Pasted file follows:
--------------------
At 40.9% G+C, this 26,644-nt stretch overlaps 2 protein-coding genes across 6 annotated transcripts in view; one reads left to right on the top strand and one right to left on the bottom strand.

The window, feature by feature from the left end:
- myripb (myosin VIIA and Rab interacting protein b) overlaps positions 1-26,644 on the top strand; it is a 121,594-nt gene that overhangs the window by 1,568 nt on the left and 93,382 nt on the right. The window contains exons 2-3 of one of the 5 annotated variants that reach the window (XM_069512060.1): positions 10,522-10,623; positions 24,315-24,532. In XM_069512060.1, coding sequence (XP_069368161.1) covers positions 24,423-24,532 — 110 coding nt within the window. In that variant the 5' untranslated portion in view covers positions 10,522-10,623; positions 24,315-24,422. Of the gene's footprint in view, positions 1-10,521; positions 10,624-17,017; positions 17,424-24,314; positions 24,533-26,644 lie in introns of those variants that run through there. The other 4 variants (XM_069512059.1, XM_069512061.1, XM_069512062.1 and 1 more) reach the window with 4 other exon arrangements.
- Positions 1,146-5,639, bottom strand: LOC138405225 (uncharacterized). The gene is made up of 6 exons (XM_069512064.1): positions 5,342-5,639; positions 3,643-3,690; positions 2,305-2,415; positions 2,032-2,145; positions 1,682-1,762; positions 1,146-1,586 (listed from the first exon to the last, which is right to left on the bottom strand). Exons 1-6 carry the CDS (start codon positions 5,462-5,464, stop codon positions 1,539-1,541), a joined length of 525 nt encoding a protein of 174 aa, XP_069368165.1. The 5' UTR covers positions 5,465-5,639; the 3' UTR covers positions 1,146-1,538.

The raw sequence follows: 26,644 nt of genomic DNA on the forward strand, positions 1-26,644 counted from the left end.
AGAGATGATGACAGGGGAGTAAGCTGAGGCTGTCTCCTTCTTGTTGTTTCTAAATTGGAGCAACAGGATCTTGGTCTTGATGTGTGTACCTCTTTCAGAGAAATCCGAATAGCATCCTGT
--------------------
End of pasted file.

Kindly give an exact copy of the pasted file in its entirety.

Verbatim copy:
At 40.9% G+C, this 26,644-nt stretch overlaps 2 protein-coding genes across 6 annotated transcripts in view; one reads left to right on the top strand and one right to left on the bottom strand.

The window, feature by feature from the left end:
- myripb (myosin VIIA and Rab interacting protein b) overlaps positions 1-26,644 on the top strand; it is a 121,594-nt gene that overhangs the window by 1,568 nt on the left and 93,382 nt on the right. The window contains exons 2-3 of one of the 5 annotated variants that reach the window (XM_069512060.1): positions 10,522-10,623; positions 24,315-24,532. In XM_069512060.1, coding sequence (XP_069368161.1) covers positions 24,423-24,532 — 110 coding nt within the window. In that variant the 5' untranslated portion in view covers positions 10,522-10,623; positions 24,315-24,422. Of the gene's footprint in view, positions 1-10,521; positions 10,624-17,017; positions 17,424-24,314; positions 24,533-26,644 lie in introns of those variants that run through there. The other 4 variants (XM_069512059.1, XM_069512061.1, XM_069512062.1 and 1 more) reach the window with 4 other exon arrangements.
- Positions 1,146-5,639, bottom strand: LOC138405225 (uncharacterized). The gene is made up of 6 exons (XM_069512064.1): positions 5,342-5,639; positions 3,643-3,690; positions 2,305-2,415; positions 2,032-2,145; positions 1,682-1,762; positions 1,146-1,586 (listed from the first exon to the last, which is right to left on the bottom strand). Exons 1-6 carry the CDS (start codon positions 5,462-5,464, stop codon positions 1,539-1,541), a joined length of 525 nt encoding a protein of 174 aa, XP_069368165.1. The 5' UTR covers positions 5,465-5,639; the 3' UTR covers positions 1,146-1,538.

The raw sequence follows: 26,644 nt of genomic DNA on the forward strand, positions 1-26,644 counted from the left end.
AGAGATGATGACAGGGGAGTAAGCTGAGGCTGTCTCCTTCTTGTTGTTTCTAAATTGGAGCAACAGGATCTTGGTCTTGATGTGTGTACCTCTTTCAGAGAAATCCGAATAGCATCCTGT